1 . When we summon up before our imagination the thousands and millions of this and of past ages who have known and declared that life in Christ is their certain experience, we see how great the problem which the destructive skeptic has to solve ere he can demolish the evidences of and for Christianity! He might as well try to put out the sun's light! If it were possible (which it is not) for an unbeliever to know all the evidence of Christianity, objective and subjective, he would give up his puny attempts at disproof thereof.

2 . Let those who do not possess this inward witness look at the fact that, unless they arc to disbelieve in, or to regard as fools, the holiest of their friends who speak of the life in Christ as theirs, this evidence, though inward to their friends, is outward to themselves, and as such must be taken into account by them as pertaining to human experience. For it is by no means allowable to claim experience as a basis of evidence, and at the same time to decide a priori what that experience ought to be.

3 . If a man knows that some have an experimental and living faith which he himself lacks, if he feels painfully that religion is as yet something entirely outside him, how great should be his desire to pass from a dead faith which is dependent on man, to a living one imparted and sustained by God!

4 . Let us use the doctrine of the text as the basis of an earnest and loving appeal; and say, "We know what Christ is, for he is our Saviour; we know how freely he forgives, for he has forgiven us; we 'speak that we do know, and testify that we have seen,' we have tried his own words, and have found them true, 'He that believeth on me hath the everlasting life.'"

- The Pulpit Commentary

1 John 5:6-11 (1 John 5:6-11)

The fourfold witness to the Divine Sonship of Jesus.

"This is he that came by water and blood," etc. We omit the interpolated clauses, and take the text as it is given in the Revised Version. St. John here states the basis of that faith by means of which the Christian overcomes the world. We have the most convincing testimony that the confidence which is reposed in Jesus Christ as the Son of God is well founded. That testimony is manifold. We have—

I. THE TESTIMONY OF HIS BAPTISM . "This is he that came by water,… even Jesus Christ." The coming here meant is not that of his incarnation, his entrance into this world; but his coming forth from the retirement of Nazareth to enter upon his great redemptive mission. His coming "by water" we regard as referring to his baptism by John. That baptism was:

1 . The inauguration of his great mission. When Jesus went to John for baptism he had finally left his private life, and was just about to enter upon his public ministry, and his baptism was a fitting introduction to that ministry.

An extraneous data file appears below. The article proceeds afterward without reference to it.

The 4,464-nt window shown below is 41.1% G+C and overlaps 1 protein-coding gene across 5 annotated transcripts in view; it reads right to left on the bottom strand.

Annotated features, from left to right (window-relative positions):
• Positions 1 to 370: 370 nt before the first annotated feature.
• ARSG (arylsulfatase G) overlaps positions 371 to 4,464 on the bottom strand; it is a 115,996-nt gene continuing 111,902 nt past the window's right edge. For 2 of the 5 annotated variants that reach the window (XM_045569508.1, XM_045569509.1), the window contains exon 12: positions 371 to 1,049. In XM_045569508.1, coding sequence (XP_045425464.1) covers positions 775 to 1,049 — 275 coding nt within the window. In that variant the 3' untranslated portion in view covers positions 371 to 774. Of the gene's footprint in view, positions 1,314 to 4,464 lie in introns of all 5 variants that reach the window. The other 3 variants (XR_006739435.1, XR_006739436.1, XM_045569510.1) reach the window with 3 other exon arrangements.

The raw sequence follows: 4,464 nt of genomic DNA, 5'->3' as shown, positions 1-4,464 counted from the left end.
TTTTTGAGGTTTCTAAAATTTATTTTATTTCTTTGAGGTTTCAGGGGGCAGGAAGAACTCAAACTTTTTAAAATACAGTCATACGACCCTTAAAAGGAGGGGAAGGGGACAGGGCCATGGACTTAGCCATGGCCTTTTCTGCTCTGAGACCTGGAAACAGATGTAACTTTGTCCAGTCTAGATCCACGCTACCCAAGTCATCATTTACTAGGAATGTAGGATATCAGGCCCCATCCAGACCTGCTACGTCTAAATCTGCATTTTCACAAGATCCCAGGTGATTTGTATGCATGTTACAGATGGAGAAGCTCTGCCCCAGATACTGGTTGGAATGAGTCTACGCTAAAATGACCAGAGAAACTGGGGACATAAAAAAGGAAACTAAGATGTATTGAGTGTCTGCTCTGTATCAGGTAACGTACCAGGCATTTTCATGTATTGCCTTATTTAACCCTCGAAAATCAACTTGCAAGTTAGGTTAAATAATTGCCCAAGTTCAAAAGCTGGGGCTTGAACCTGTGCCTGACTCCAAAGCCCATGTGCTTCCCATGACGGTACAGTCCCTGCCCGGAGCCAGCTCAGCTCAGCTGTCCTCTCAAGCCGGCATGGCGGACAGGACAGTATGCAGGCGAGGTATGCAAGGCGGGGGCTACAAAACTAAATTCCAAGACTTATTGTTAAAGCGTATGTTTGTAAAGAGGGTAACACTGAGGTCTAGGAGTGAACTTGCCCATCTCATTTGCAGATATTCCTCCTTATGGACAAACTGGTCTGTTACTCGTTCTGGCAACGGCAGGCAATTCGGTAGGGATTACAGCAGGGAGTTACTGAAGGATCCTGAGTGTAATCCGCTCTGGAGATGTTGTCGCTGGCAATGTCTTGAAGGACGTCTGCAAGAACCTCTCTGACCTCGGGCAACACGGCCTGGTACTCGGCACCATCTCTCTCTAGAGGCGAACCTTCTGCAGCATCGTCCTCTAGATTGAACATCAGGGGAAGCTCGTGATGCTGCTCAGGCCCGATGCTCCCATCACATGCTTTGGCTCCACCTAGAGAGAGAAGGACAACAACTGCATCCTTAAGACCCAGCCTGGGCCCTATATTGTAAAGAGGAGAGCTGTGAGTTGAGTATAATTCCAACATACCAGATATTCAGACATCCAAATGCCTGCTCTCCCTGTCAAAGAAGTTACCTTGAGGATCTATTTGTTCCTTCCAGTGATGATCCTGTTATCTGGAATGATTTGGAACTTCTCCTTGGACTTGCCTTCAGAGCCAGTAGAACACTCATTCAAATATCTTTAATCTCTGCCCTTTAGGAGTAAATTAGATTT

2 . An inauguration characterized by supernatural and Divine attestation. Probably it is for this reason that St. John here refers to our Lord's baptism: "Jesus, when he was baptized, went up straightway from the water: and lo, the heavens were opened unto him," etc. ( Matthew 3:16 , Matthew 3:17 ). And John the Baptist testified, "This is he of whom I said, After me cometh a Man which is become before me: for he was before me. And I knew him not; but that he should be made manifest to Israel," etc. ( John 1:30-34 ).

II. THE TESTIMONY OF HIS CRUCIFIXION . "This is he that came by water and blood, even Jesus Christ; not with the water only, but with the water and with the blood." The reference is to the blood which he shed upon the cross for the redemption of mankind. But how did his death witness to the truth that he was the Son of God?

1 . By the extraordinary phenomena associated with his death. "Now from the sixth hour there was darkness over all the land until the ninth hour.… And Jesus yielded up the ghost. And behold, the veil of the temple was rent in twain from the top to the bottom," etc. ( Matthew 27:45 , Matthew 27:50-54 ; Luke 23:1-56 . 47, 48).

2 . By the transcendent moral grandeur expressed in his death. He voluntarily submitted himself to death for the salvation of the lost world. Our Lord said, "Therefore doth my Father love me, because I lay down my life that I may take it again. No one taketh it away from me," etc. ( John 10:17 , John 10:18 ); "He gave himself for our sins," etc. ( Galatians 1:4 ); "He gave himself a Ransom for us," etc. ( 1 Timothy 2:6 ); "He gave himself for us," etc. ( Titus 2:14 ); "Christ also suffered for sins once, the Righteous for the unrighteous," etc. ( 1 Peter 3:18 ). He freely surrendered himself to the most painful and shameful death, not for himself, or for his friends, but for sinners and rebels against him and his Father, and in order that they might have eternal life. Such self-sacrifice was more than human, more than angelic,—it was strictly and properly Divine.

"This was compassion like a God,

That when the Saviour knew

The price of pardon was his blood,

His pity ne'er withdrew."


III. THE TESTIMONY OF HIS SPIRIT . "And it is the Spirit that beareth witness, because the Spirit is the truth, For there are three who bear witness, the Spirit, and the water, and the blood: and the three agree in one." Notice:

1 . The nature of the testimony of the Holy Spirit. At our Lord's baptism the Spirit bore witness that he was the Son of God ( Matthew 3:16 , Matthew 3:17 ). Our Lord said, "The Spirit of truth, which proceedeth from the Father, he shall bear witness of me" ( John 15:26 ). Again he said, "The Spirit of truth… he shall glorify me; for he shall take of mine, and shall declare it unto you." He bore witness to the Messiahship of Jesus by coming down, according to his promise, upon the apostles, and by making the gospel of Christ which they preached a saving power to thousands of souls ( Acts 2:1-47 ; Acts 4:31 ). And he bears witness for Christ in the hearts of Christians ( John 3:24 ; 1 Corinthians 12:3 ).